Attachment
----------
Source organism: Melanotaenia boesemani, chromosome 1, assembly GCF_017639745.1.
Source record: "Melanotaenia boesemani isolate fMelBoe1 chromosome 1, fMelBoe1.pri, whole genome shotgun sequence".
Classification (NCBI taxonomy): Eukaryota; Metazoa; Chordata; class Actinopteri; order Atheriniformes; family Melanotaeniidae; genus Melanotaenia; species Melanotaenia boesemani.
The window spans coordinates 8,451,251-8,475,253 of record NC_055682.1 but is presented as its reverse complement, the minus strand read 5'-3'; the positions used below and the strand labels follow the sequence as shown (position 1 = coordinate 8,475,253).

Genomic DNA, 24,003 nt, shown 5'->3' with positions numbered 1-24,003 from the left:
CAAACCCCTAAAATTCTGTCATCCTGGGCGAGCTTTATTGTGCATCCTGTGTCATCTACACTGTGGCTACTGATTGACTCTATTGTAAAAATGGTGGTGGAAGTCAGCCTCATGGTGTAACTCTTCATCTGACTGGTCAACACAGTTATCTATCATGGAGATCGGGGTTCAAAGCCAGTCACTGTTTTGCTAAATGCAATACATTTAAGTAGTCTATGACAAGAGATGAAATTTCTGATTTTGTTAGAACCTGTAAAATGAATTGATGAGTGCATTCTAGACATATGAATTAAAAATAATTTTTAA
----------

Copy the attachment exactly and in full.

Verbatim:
Source organism: Melanotaenia boesemani, chromosome 1, assembly GCF_017639745.1.
Source record: "Melanotaenia boesemani isolate fMelBoe1 chromosome 1, fMelBoe1.pri, whole genome shotgun sequence".
Classification (NCBI taxonomy): Eukaryota; Metazoa; Chordata; class Actinopteri; order Atheriniformes; family Melanotaeniidae; genus Melanotaenia; species Melanotaenia boesemani.
The window spans coordinates 8,451,251-8,475,253 of record NC_055682.1 but is presented as its reverse complement, the minus strand read 5'-3'; the positions used below and the strand labels follow the sequence as shown (position 1 = coordinate 8,475,253).

Genomic DNA, 24,003 nt, shown 5'->3' with positions numbered 1-24,003 from the left:
CAAACCCCTAAAATTCTGTCATCCTGGGCGAGCTTTATTGTGCATCCTGTGTCATCTACACTGTGGCTACTGATTGACTCTATTGTAAAAATGGTGGTGGAAGTCAGCCTCATGGTGTAACTCTTCATCTGACTGGTCAACACAGTTATCTATCATGGAGATCGGGGTTCAAAGCCAGTCACTGTTTTGCTAAATGCAATACATTTAAGTAGTCTATGACAAGAGATGAAATTTCTGATTTTGTTAGAACCTGTAAAATGAATTGATGAGTGCATTCTAGACATATGAATTAAAAATAATTTTTAA